There may be some truth to this, but I am fairly certain the average age of employees at my company is right around my age, if not younger.
And yes, older age will result in a higher premium, but it’s probably not as significant as you were expecting. For example, a 55 year old male (much higher than the ave. employee age) would be at $414/mo. through the better exchange plan.
I have 12a and 12b, totaling a bit over $11,000.
D = 6375
DD = 4845
Company size is around 200. We got whacked last renewal because the insurance company actually lost money on the last term.
OK, so I work for a local gov’t w/ 11,000+ employees. I also have the HDHP w/ HSA that I contribute the max to. Here’s my numbers:
12a DD = $14424.96
12b G = $1340.00
12c W = $6314.94
So what can I learn from this?
Your employer is paying a hell of a lot for an HDHP, for starters.
Company size in US is about 200k. Block DD is $13,317. Monthly premium for family coverage is about $130 with $2500 deductible. I haven’t had to check Healthcare.gov …. yet.
HDHP for two in their early 30s, 2.5k deductible, 8.5k out of pocket max.
I was shocked too and looked for a comparable in my state. I wasn’t able to find one with a 2.5k deductible, everything was higher than that.
As a minister for our denominational leadership, they reduce our salary and use that money to provide us insurance that we select. Is that amount what is supposed to be reported on the W2, box 12, code DD?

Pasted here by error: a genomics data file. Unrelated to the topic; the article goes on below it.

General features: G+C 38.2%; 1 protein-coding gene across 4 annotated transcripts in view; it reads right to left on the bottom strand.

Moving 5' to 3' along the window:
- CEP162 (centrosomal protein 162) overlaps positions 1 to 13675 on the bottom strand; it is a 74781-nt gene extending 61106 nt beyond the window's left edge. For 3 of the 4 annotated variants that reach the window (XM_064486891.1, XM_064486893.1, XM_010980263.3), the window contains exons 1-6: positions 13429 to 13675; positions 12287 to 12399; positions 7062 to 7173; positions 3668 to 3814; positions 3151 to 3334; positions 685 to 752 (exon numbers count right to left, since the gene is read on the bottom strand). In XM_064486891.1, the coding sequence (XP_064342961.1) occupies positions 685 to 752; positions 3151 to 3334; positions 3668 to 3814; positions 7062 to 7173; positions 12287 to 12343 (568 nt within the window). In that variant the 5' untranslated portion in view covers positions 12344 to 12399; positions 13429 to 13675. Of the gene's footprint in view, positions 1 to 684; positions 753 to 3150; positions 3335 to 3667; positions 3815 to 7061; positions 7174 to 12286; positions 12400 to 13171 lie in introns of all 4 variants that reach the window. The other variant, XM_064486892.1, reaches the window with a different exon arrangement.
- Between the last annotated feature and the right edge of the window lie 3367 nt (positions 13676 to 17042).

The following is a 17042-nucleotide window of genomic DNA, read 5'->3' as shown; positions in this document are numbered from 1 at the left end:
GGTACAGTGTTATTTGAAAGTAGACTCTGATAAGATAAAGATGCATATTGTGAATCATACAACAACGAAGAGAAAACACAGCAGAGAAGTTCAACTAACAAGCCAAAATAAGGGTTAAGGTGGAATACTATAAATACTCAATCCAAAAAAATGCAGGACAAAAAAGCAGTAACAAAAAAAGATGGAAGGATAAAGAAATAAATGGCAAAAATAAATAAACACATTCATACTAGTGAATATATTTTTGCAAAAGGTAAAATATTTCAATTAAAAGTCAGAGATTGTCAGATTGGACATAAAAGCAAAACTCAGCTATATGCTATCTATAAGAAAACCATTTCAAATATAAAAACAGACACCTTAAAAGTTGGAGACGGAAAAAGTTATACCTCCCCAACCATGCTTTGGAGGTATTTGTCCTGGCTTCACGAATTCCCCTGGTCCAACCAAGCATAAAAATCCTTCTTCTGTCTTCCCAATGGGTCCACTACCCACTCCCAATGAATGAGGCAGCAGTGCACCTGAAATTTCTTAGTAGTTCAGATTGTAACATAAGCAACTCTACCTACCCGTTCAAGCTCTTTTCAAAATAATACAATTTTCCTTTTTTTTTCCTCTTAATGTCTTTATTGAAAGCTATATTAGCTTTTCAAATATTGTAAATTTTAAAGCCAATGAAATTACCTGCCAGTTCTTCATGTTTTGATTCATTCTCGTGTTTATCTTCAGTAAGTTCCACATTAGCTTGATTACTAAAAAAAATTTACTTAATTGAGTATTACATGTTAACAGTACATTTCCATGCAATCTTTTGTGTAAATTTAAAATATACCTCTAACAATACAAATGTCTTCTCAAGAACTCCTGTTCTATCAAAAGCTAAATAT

Great Article. Thanks for the info. Does anyone know where I can find a blank “form W-2” to fill out?
This is very common for small and large employers. There is something that can be done about it and that is for employers to realize many times not having that traditional old employer plan is actually better for employees and the employer. We show employers all the time what the cost difference would be using these individual plans (you just have to follow some simple IRS rules).
On my W-2 my employer pays my full health coverage. In box 12a it is listed as DD and the amount, which I understand is not suppose to be tax deductible. Then on my W-2 in Box 14 it shows the same amount as Fringe and then this amount is added to my wages. Now I am paying taxes on this amount. Is this correct. Is it suppose to be in both boxes?